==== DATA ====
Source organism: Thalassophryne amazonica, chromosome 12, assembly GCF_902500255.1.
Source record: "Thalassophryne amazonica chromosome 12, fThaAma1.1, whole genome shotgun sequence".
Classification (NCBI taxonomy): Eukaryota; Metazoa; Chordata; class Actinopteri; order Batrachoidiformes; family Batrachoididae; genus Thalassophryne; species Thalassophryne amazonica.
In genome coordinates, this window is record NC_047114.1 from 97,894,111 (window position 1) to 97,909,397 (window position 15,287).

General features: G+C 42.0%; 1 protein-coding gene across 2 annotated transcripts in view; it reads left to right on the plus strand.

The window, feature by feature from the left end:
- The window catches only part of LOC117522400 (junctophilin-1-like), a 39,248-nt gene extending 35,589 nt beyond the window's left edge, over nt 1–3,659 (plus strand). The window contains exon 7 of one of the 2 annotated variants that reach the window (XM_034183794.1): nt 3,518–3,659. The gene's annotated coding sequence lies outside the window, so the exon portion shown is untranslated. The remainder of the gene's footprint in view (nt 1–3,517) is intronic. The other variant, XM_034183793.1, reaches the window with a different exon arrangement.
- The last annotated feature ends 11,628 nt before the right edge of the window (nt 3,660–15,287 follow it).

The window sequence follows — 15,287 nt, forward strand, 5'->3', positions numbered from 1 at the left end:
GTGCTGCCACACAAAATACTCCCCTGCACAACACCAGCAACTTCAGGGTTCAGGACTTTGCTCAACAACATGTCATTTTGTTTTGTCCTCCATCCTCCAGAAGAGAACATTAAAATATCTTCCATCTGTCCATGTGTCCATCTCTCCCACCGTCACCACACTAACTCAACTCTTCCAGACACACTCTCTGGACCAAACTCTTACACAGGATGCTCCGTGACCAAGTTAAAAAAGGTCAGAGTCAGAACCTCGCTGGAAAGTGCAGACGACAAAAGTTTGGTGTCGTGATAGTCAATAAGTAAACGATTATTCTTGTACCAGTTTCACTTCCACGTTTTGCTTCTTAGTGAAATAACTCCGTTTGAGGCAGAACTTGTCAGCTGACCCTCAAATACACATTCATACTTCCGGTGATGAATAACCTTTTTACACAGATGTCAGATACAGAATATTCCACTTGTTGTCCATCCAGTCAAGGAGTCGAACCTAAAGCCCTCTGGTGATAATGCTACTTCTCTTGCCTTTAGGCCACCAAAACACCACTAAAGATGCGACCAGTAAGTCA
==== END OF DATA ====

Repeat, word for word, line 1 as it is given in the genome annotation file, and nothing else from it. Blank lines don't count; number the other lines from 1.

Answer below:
Source organism: Thalassophryne amazonica, chromosome 12, assembly GCF_902500255.1.